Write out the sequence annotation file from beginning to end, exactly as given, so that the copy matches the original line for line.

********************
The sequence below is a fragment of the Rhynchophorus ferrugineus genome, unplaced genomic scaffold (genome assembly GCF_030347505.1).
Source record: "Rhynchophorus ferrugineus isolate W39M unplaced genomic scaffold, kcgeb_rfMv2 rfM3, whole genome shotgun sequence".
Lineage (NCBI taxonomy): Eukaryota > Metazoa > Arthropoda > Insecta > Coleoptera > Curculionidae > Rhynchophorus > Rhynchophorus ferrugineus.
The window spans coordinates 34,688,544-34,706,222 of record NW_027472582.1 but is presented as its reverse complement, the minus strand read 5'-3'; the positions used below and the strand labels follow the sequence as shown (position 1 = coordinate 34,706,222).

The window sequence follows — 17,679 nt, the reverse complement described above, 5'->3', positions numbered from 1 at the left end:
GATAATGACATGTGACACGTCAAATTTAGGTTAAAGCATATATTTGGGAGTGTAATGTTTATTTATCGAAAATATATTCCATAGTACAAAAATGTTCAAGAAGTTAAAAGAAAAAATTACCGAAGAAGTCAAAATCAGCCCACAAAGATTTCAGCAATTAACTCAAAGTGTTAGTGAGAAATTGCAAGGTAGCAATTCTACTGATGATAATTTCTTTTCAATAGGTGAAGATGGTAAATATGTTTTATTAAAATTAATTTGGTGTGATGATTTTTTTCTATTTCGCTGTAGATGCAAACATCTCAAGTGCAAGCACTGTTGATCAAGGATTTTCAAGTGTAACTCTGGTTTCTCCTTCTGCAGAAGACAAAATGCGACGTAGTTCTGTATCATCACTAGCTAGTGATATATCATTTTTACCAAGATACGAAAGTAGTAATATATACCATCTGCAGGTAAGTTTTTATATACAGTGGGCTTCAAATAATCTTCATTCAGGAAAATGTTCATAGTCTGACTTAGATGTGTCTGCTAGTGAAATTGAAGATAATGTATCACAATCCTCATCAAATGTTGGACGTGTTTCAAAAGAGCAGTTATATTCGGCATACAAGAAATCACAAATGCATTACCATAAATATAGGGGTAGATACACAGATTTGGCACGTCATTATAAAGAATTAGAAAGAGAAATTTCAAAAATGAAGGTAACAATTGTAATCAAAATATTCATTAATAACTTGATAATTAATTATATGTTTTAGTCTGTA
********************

The sequence below is a fragment of the Rhynchophorus ferrugineus genome, unplaced genomic scaffold (genome assembly GCF_030347505.1).
Source record: "Rhynchophorus ferrugineus isolate W39M unplaced genomic scaffold, kcgeb_rfMv2 rfM3, whole genome shotgun sequence".
Lineage (NCBI taxonomy): Eukaryota > Metazoa > Arthropoda > Insecta > Coleoptera > Curculionidae > Rhynchophorus > Rhynchophorus ferrugineus.
The window spans coordinates 34,688,544-34,706,222 of record NW_027472582.1 but is presented as its reverse complement, the minus strand read 5'-3'; the positions used below and the strand labels follow the sequence as shown (position 1 = coordinate 34,706,222).

The window sequence follows — 17,679 nt, the reverse complement described above, 5'->3', positions numbered from 1 at the left end:
GATAATGACATGTGACACGTCAAATTTAGGTTAAAGCATATATTTGGGAGTGTAATGTTTATTTATCGAAAATATATTCCATAGTACAAAAATGTTCAAGAAGTTAAAAGAAAAAATTACCGAAGAAGTCAAAATCAGCCCACAAAGATTTCAGCAATTAACTCAAAGTGTTAGTGAGAAATTGCAAGGTAGCAATTCTACTGATGATAATTTCTTTTCAATAGGTGAAGATGGTAAATATGTTTTATTAAAATTAATTTGGTGTGATGATTTTTTTCTATTTCGCTGTAGATGCAAACATCTCAAGTGCAAGCACTGTTGATCAAGGATTTTCAAGTGTAACTCTGGTTTCTCCTTCTGCAGAAGACAAAATGCGACGTAGTTCTGTATCATCACTAGCTAGTGATATATCATTTTTACCAAGATACGAAAGTAGTAATATATACCATCTGCAGGTAAGTTTTTATATACAGTGGGCTTCAAATAATCTTCATTCAGGAAAATGTTCATAGTCTGACTTAGATGTGTCTGCTAGTGAAATTGAAGATAATGTATCACAATCCTCATCAAATGTTGGACGTGTTTCAAAAGAGCAGTTATATTCGGCATACAAGAAATCACAAATGCATTACCATAAATATAGGGGTAGATACACAGATTTGGCACGTCATTATAAAGAATTAGAAAGAGAAATTTCAAAAATGAAGGTAACAATTGTAATCAAAATATTCATTAATAACTTGATAATTAATTATATGTTTTAGTCTGTA